Via Brendan Gutenschwager, this is a little bit funny and a little bit sad in the same way that it would be if a team that lost a major sports championship showed up at the White House on the day Trump was set to host the winners and demanded to have some McDonald’s too.

What did these people expect would have happened if they’d gotten inside the building and made it to the senate chamber? Did they think their votes for Trump would have been accepted or recorded? Or were they hoping to simply make a scene until they were forcibly removed by security, a little MAGA passion play to show resistance as the electoral college votes?

It’s a perfect example of what I mean when I say this “alternate electors” thing today is a scam. It’s a show, nothing more.

By no means is this the saddest show of “alternate” electoral college activity lately. In Arizona a pro-Trump group called “AZ Protect the Vote” went to the trouble of creating a facsimile of the state’s official “certificate of ascertainment” — signed and notarized — and sent it to the National Archives in Washington in the hope, I guess, that it might be treated as an “alternate” slate of pro-Trump electors for Congress to consider. In their defense, I can’t think of a reason why their certificate isn’t just as valid as the “alternate” electors voting in person in various states today. It’s all fantasy. Whether the fantasy plays out in the form of a pretend vote or a pretend certificate is a detail.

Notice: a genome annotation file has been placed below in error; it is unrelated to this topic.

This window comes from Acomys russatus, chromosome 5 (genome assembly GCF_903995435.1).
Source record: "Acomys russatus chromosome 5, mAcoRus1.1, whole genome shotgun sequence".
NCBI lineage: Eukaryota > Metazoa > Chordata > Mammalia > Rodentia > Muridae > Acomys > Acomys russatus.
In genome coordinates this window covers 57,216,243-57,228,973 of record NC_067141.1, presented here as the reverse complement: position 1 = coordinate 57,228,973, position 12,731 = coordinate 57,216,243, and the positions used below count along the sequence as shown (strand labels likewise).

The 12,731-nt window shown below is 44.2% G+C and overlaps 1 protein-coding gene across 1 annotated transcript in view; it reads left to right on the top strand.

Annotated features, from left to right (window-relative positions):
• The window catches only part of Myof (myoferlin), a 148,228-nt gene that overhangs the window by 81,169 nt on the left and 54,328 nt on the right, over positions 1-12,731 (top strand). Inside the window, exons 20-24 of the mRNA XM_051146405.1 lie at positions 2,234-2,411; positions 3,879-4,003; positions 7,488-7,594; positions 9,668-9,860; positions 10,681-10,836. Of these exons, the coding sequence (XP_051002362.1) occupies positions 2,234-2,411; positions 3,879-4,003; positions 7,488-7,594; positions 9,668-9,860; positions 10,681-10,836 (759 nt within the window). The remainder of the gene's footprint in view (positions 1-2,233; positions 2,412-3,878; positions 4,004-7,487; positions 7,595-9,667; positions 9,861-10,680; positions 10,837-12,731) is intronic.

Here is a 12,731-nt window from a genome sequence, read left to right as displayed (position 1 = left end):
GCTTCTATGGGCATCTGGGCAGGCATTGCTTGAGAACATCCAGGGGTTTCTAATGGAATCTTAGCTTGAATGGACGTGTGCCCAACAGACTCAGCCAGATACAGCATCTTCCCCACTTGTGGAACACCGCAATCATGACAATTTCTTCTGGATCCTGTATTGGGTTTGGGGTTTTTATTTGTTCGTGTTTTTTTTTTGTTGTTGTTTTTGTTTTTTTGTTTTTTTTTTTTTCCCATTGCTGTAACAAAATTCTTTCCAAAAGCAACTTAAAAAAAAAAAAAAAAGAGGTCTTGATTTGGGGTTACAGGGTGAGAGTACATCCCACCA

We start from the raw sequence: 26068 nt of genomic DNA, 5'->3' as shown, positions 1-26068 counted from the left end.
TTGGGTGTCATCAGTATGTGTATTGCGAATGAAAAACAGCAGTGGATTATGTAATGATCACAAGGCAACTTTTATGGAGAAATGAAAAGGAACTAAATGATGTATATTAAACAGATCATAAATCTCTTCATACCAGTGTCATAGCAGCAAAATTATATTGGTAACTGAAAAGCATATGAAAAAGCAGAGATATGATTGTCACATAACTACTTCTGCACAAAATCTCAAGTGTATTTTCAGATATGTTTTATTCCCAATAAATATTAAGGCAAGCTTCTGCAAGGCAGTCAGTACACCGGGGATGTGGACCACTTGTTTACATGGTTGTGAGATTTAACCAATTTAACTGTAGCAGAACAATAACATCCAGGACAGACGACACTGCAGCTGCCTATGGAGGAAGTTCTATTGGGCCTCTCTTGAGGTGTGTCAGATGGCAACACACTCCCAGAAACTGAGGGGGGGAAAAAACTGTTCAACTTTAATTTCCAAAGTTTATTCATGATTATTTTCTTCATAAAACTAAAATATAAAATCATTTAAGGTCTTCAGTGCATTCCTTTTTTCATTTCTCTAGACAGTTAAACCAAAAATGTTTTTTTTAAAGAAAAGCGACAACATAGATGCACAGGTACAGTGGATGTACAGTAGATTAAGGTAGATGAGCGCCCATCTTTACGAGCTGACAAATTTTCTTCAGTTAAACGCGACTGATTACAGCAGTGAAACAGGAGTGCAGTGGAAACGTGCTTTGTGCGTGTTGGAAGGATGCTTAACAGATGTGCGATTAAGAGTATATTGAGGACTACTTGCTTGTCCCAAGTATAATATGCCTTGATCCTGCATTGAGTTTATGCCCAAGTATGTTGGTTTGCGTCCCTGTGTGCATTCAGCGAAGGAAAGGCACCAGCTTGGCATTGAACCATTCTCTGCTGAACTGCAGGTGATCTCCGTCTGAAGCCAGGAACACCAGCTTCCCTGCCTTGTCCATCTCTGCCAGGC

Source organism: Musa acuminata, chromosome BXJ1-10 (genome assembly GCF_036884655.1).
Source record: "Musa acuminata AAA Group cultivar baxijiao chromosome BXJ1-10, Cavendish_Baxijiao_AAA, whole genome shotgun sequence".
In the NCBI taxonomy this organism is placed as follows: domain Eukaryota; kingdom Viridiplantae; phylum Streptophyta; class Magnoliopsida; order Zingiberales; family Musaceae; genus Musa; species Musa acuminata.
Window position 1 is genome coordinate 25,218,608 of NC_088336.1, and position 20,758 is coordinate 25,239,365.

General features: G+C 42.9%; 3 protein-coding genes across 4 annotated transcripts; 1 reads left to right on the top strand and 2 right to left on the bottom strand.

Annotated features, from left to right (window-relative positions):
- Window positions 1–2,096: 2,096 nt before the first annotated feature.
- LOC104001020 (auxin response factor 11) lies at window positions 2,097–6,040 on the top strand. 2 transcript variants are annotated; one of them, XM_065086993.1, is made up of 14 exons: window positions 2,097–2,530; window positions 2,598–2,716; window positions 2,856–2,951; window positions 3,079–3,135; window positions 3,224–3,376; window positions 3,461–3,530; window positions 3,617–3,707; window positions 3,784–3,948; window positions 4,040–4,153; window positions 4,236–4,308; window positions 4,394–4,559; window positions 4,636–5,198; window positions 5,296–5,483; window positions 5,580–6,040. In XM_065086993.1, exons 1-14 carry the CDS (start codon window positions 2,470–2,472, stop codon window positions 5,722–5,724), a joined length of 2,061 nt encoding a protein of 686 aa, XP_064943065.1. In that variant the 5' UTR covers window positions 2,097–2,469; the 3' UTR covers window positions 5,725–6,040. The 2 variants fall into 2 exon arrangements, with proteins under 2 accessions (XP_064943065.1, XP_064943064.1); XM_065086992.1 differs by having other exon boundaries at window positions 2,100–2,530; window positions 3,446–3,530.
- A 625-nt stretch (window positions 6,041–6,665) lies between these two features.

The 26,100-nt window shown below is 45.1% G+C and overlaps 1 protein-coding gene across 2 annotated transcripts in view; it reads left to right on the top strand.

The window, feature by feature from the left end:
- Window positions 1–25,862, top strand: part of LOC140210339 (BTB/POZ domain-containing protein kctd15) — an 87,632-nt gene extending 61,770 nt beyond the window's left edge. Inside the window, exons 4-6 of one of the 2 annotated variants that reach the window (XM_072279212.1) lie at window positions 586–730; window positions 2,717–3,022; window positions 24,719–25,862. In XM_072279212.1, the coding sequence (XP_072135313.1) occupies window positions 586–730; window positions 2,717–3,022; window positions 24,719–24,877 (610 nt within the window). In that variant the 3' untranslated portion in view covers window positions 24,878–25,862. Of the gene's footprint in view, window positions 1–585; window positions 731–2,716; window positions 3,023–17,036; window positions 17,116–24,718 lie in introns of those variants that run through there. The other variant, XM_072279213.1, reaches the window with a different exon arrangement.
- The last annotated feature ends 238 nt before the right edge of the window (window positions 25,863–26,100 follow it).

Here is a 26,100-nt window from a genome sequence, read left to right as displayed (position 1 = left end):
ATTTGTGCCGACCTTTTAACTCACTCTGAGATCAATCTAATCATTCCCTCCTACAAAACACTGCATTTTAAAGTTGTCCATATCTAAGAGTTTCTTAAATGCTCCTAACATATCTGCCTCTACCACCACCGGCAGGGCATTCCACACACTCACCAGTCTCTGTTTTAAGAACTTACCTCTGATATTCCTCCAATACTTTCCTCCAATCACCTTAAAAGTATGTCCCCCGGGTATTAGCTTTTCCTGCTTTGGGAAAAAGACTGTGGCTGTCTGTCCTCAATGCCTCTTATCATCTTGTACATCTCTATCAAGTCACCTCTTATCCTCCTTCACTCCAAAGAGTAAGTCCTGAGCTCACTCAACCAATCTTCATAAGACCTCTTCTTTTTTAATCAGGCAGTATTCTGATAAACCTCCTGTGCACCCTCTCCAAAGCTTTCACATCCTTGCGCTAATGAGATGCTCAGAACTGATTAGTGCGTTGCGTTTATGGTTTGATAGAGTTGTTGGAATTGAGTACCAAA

And at least it’s a peaceful form of fantasizing. Elsewhere in Michigan today:

Michigan Republican legislative leaders pulled a GOP lawmaker from his committee assignments Monday after the lawmaker hinted he was part of a group that sought to disrupt or otherwise undermine the Electoral College vote slated to happen at the Capitol this afternoon…

Paul Miller, the radio host who interviewed [state Rep. Gary] Eisen, asked the lawmaker to elaborate on his comments several times. Miller said what the lawmaker described sounded dangerous. When Miller asked whether Eisen could ensure people would not get hurt, Eisen said no.

“No. I don’t know. Because what we’re doing today is uncharted. It hasn’t been done. And it’s not me who’s doing it…it’s the Michigan Republican Party,” Eisen said.

Meanwhile, next door in Wisconsin, the state supreme court dismissed what was at the time reportedly Trump’s last pending electoral lawsuit. (In the hours since, a new suit has been filed in … New Mexico, which Biden won by 11 points.) The opinion’s here, but I’ll save you the click and tell you that the case boiled down to a now familiar concept, laches. Whether or not Team Trump had a valid complaint about the state’s electoral procedures, said the court, the time for filing that suit was before the election, not after millions of Wisconsinites had relied on those procedures to cast their ballots. Erick Erickson made that point last week about Trump’s legal challenges in Georgia too:

The Trump campaign had no problem with any state’s voting protocols. They had a problem with the results and cynically grasped for reasons to challenge those protocols after the fact in hopes of overturning the results. Too late. In fact, as Andy McCarthy pointed out today, in some cases where a court has invited the campaign to produce evidence of actual fraud rather than just complain about the supposed unfairness of electoral procedures, the campaign has declined to do so. If this were a good-faith effort to challenge how states run their election, those suits would have been brought before Election Day. If it were a good-faith effort to prove fraud, those suits would be brought now. Why weren’t/aren’t they?

Here was the outcome this afternoon among Michigan’s actual official electors. I haven’t seen any statements yet from congressional Republicans acknowledging Biden’s apparent victory yet but maybe they’re waiting until this evening, when all 50 states will have cast their votes.